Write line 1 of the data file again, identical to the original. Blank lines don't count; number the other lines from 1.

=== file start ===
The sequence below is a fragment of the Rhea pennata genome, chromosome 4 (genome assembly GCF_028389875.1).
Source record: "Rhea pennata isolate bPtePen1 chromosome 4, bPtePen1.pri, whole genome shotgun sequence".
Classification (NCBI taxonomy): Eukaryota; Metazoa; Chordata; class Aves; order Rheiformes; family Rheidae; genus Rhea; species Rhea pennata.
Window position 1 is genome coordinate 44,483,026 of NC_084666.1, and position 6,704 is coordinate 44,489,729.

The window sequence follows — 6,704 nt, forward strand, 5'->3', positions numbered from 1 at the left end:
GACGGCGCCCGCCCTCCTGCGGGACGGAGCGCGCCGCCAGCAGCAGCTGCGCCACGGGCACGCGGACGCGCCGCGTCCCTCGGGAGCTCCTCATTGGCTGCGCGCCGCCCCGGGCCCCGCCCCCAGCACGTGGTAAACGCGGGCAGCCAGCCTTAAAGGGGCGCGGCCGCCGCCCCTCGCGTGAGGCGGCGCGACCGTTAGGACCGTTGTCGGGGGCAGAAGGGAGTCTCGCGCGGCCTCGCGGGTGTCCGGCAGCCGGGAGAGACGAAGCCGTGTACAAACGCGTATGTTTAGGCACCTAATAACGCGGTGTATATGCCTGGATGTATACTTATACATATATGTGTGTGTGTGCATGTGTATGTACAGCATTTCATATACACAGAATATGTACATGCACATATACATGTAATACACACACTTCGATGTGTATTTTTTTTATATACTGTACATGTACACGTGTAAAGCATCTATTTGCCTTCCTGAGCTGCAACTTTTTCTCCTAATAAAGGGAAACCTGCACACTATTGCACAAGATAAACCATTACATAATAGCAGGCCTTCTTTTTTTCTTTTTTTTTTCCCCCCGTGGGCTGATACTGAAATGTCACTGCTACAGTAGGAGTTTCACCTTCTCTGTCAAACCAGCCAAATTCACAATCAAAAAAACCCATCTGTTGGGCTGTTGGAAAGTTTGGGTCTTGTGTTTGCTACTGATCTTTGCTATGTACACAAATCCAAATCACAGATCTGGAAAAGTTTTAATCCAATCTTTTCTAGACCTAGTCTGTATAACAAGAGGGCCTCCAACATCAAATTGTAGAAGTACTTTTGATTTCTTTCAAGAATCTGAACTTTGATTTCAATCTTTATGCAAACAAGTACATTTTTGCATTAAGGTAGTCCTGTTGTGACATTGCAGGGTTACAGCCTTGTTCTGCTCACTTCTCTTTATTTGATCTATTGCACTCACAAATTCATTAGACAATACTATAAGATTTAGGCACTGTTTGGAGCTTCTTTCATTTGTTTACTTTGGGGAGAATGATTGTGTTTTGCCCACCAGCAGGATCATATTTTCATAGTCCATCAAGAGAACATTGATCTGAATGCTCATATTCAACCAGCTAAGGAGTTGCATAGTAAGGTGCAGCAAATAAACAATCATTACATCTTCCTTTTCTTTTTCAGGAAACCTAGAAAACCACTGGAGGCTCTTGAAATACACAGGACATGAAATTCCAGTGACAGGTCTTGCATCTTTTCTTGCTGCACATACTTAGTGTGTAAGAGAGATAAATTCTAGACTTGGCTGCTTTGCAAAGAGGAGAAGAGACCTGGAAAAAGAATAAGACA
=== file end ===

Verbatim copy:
The sequence below is a fragment of the Rhea pennata genome, chromosome 4 (genome assembly GCF_028389875.1).